Taming the Lion Rock

Lion Rock (獅子山) may be the most iconic of all peaks in Hong Kong. The primary feature of one of the oldest country parks in the city, the hill gets its name from a rocky outcrop shaped like a crouching lion, poised regally 495 meters on a sheer escarpment overlooking Kowloon.

Over the years Lion Rock has come to symbolize the “can-do” spirit of the Hong Kong people. If you ever get the chance to watch RTHK’s popular 70’s and 80’s television series “Below The Lion Rock (獅子山下)” you’ll have an idea of its symbolism, especially for predominantly working class Kowloon. Its theme song is practically Hong Kong’s anthem.

The mountain’s significance was not lost on the 2014 Occupy Central democracy movement when some intrepid protesters climbed the peak and unfurled a massive yellow banner demanding universal suffrage. The banner was promptly removed by the police shortly after, but already images were broadcast all over television and social media. However you feel about the protests, kudos to those who climbed, carried and hung that huge banner up the mountain – no easy feat. Read more about the symbolism here.


Protest banner “I want real universal suffrage” on Lion Rock, October 2014. Photo credit: Lam Yik Fei, Getty.

High on my list of must-do hikes in Hong Kong, I was finally able to mark this summit as done last weekend. Hot and sunny weather would guarantee a challenging hike, but also promise great views from the top.

There are a number of ways to approach the mountain, so we chose a convenient starting point at Wong Tai Sin MTR station. After an uphill walk we soon found the trailhead and left the bustling streets of Kowloon behind us.

Lion Rock

The Lion Rock perched over Kowloon is clearly visibly from Wong Tai Sin.

Lion Rock

Heading uphill on a side street, we pass by a monastery and temple.

Lion Rock

Halfway up to the peak, we got a taste of the view awaiting us. The mountain on the left is Kowloon Peak (Fei Ngo Shan).

The trail was was steep and paved with stone steps. By the time it connected with the Maclehose Stage 5 trail, we were completely drenched in sweat. This is one hike where you want to bring plenty of water.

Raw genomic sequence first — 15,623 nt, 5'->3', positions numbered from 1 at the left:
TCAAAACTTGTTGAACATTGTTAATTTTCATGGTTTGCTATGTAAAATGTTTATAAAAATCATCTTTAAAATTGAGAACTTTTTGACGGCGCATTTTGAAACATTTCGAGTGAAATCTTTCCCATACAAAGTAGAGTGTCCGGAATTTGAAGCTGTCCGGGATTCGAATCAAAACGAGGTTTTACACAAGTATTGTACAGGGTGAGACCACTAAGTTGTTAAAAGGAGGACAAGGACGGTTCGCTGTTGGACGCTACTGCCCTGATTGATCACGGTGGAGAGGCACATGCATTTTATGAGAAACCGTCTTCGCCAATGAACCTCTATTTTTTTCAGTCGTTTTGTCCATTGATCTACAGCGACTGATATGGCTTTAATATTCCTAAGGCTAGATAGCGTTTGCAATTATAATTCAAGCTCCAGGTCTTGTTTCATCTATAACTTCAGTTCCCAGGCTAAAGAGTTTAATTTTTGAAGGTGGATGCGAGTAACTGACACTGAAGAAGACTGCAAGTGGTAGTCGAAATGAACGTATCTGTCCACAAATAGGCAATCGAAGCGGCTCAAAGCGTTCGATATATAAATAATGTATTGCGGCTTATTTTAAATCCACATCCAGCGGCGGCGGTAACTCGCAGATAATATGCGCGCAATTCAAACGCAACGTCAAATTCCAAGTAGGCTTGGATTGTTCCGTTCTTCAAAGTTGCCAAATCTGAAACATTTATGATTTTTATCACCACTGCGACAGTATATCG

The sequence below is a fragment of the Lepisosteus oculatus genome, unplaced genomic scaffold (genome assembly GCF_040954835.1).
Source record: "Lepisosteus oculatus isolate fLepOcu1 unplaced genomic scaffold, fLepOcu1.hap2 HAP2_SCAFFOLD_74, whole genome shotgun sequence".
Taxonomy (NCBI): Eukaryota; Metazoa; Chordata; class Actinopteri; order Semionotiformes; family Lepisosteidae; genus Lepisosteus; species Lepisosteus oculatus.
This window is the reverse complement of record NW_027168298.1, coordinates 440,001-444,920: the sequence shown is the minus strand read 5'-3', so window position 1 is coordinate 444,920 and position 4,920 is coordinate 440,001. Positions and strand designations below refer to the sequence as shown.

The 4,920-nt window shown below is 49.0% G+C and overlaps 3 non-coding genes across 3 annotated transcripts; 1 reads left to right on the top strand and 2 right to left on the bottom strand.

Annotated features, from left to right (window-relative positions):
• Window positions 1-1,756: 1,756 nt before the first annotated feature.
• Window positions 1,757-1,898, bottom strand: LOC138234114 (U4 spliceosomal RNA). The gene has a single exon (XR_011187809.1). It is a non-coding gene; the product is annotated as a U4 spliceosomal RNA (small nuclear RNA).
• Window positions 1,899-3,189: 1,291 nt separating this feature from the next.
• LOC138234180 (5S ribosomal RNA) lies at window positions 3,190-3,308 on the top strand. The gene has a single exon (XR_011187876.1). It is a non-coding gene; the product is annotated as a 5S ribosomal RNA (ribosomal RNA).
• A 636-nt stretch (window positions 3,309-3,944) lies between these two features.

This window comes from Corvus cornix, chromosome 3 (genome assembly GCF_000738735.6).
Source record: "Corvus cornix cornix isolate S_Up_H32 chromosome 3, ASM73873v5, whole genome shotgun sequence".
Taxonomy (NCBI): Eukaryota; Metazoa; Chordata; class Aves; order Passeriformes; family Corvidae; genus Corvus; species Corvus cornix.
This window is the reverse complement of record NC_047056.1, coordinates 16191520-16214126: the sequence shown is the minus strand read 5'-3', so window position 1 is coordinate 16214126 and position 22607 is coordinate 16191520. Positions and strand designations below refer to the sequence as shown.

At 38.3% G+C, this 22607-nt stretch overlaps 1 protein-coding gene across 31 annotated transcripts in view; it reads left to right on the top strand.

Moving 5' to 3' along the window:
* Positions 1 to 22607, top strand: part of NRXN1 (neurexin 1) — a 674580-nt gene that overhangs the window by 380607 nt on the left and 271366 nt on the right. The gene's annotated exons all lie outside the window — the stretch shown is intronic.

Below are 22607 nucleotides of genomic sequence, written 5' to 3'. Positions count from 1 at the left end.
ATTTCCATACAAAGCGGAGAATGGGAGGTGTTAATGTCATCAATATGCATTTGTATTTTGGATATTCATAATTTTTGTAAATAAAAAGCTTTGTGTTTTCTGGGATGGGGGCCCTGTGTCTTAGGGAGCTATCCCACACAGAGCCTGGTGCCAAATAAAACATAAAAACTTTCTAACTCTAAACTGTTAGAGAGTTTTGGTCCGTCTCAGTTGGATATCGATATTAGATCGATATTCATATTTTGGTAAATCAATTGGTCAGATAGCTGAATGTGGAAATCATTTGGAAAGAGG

A bit further on Mac 5 and you’ll soon see the signs for the side trail to Lion Rock. We approached the peak from the lion’s “tail”, and made our way to its “head”. There were a lot of people on the peak this weekend, likely due to the clear weather. The view over Kowloon peninsula was breathtaking – well worth the effort.

Lion Rock

At the summit. The Lion has been tamed!

Lion Rock

Stunning view of the entire Kowloon peninsula below Lion Rock.

Lion Rock

Over the northern side of the ridge, Sha Tin town.

Lion Rock

The sheer escarpment that is the “head” of the Lion Rock.

Lion Rock

A look back at the tail end of the lion.

Lion Rock

To truly master the Lion, climb onto the biggest rock on its head!

Lion Rock

A rock perched precariously on the trail.

Lion Rock

The face of the lion watching over Hong Kong.

After descending from the escarpment we continued on the Maclehose trail for a while before heading north towards Sha Tin via Amah Rock, another famous stone structure in Hong Kong.

The natural stone sits on a small knoll, and from a distance looks like a woman carrying a child on her back. The legend goes like this: the faithful wife of a fisherman climbed the hill every day with her baby son, waiting for her husband’s return, not knowing he had drowned at sea. The Goddess of the Sea took pity on her and turned her into stone so that her spirit could be united with her husband. What a touching story!

Lion Rock

The Amah Rock overlooking Sha Tin town.

Lion Rock

Up close to the natural statue.

Lion Rock

Relaxing in the setting sun.

Lion Rock

Our end destination on today’s hike, Sha Tin town.


Route Map

3 responses to “Taming the Lion Rock

What do you think? Any ideas or suggestions? Let me know.

Fill in your details below or click an icon to log in:

WordPress.com Logo

You are commenting using your WordPress.com account. Log Out /  Change )

Facebook photo

You are commenting using your Facebook account. Log Out /  Change )

Connecting to %s

This site uses Akismet to reduce spam. Learn how your comment data is processed.